U.S. Pat. No. 4,868,498 (Lusinchi) discloses an angular measurement device comprised of a magnetic transmitter element affixed to a rotating body. The transmitted signal is sensed by a coil whose output is then integrated to provide a reading of flux from the transmitter. This device is suited to measurement of the angular position of a rotating body, and is not capable of determining position in 3 dimensions.

U.S. Pat. No. 5,272,658 (Eulenberg) has, for the first sentence in its abstract, “A long term integrator, e.g. for integrating the voltage signal from a coil measuring magnetic induction . . . ”. Also on the front page of this patent is a figure which describes the use of a flux measuring coil, followed by an offset reducing amplifier, followed by a digital integrator comprised of an analog to digital converter and a DSP, the sum of which comprises a long term flux meter. This system does not describe a method or apparatus for determining position from the disclosed coil/integrator magnetic field measurement system, and only claims the long term integrator portion of the disclosure.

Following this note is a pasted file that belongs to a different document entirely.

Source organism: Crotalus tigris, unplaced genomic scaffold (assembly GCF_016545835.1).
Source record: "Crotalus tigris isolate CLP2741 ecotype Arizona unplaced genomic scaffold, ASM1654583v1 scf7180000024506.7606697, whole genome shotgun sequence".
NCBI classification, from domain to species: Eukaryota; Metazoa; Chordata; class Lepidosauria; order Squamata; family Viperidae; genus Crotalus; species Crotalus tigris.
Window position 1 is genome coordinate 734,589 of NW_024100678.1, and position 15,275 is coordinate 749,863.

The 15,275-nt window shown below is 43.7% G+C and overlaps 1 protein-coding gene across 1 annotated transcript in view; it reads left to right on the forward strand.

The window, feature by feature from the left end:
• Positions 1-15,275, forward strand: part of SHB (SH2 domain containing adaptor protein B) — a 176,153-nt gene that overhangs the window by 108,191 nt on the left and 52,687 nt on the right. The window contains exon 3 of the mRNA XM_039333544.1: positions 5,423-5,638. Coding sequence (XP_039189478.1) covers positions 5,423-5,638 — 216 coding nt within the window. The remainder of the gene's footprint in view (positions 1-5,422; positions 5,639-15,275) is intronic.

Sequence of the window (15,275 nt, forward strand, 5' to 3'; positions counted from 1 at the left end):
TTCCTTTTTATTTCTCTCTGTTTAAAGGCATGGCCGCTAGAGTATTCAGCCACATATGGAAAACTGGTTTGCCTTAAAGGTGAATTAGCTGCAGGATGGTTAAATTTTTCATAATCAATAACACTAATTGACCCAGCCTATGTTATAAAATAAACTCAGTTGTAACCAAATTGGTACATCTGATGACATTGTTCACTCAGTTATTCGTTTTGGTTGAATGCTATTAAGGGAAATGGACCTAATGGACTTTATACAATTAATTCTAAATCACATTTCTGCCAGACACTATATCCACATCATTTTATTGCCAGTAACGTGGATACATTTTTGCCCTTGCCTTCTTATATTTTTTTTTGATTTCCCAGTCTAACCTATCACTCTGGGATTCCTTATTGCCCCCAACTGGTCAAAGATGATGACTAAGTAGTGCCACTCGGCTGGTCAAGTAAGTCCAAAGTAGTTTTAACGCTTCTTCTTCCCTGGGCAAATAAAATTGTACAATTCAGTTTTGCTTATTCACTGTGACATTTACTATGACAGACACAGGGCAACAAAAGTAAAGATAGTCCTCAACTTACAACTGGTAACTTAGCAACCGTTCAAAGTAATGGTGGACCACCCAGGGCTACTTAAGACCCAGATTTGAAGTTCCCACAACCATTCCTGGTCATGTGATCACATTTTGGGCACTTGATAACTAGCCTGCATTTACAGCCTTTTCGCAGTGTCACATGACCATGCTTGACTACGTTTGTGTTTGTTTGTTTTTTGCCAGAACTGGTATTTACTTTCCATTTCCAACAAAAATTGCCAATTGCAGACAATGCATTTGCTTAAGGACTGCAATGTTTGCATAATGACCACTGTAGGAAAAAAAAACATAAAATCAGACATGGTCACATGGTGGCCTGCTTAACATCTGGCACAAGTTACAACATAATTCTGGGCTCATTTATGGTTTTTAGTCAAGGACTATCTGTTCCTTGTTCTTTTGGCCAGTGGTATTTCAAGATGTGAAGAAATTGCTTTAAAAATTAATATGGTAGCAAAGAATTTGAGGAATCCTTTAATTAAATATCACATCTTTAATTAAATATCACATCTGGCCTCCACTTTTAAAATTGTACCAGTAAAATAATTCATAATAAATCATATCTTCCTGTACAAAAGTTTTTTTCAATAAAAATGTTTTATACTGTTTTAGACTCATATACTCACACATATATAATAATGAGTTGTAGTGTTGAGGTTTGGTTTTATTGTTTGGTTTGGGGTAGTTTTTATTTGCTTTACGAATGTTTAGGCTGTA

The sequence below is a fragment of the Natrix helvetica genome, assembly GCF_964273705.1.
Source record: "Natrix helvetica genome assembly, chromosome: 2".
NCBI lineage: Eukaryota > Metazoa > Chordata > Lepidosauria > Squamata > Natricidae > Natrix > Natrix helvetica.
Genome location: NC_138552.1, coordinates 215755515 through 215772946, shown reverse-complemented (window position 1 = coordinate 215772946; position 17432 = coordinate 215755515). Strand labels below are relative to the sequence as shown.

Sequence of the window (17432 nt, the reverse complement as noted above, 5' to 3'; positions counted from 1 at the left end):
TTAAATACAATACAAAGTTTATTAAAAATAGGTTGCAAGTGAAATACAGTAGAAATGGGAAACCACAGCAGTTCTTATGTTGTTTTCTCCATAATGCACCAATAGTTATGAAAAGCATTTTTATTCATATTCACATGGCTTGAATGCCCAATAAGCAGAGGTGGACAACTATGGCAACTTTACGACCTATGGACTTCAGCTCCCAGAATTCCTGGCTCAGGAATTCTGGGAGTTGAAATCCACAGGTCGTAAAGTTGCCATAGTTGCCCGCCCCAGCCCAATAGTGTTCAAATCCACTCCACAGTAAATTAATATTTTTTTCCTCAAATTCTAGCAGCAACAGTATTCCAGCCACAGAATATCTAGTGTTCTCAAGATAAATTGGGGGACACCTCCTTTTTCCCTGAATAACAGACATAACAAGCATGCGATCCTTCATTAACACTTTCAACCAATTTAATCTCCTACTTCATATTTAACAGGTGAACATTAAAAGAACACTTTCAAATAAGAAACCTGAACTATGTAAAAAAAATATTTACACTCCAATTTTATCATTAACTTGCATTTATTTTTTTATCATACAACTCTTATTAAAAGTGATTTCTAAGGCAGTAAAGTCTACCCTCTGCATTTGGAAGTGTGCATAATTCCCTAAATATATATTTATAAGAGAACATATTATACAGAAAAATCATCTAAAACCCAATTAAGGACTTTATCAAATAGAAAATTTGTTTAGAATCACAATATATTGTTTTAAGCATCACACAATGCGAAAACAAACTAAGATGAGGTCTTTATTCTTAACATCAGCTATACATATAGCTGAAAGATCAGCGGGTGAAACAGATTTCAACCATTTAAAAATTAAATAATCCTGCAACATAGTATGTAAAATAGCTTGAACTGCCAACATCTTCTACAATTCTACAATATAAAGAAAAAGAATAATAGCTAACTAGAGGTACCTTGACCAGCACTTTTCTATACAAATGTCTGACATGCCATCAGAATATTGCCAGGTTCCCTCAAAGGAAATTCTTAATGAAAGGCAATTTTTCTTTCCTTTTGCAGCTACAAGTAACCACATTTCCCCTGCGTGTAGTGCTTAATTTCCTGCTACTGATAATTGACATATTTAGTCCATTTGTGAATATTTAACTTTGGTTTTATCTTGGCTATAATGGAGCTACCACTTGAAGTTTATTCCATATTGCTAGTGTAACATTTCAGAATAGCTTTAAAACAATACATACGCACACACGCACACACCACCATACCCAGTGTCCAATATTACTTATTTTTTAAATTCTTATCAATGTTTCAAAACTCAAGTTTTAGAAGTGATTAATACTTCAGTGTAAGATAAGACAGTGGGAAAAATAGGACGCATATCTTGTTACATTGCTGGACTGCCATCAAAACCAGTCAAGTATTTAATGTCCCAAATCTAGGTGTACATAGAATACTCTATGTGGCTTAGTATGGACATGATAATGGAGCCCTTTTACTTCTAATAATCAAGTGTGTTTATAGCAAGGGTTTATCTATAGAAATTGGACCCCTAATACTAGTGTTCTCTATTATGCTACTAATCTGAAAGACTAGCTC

U.S. Pat. No. 5,453,686 (Anderson) A position measuring system is described which uses the same transmit waveform and position algorithm as disclosed in the '692 patent, with the addition of the coil-integrator sensor means similar to that disclosed in U.S. Pat. No. 5,272,658 and other prior art publications. The coil-integrator sensing means, which is compared to a fluxgate magnetometer as described in 1980 Geophysics vol. 45 no. 8 pg. 1281, is well known in art to produce results equivalent to a fluxgate magnetometer when measuring transient magnetic events. The transmitting waveform disclosed in the '692 patent is similar to that used in the '686 patent, thus it suffers from the same limitations due to heat generation.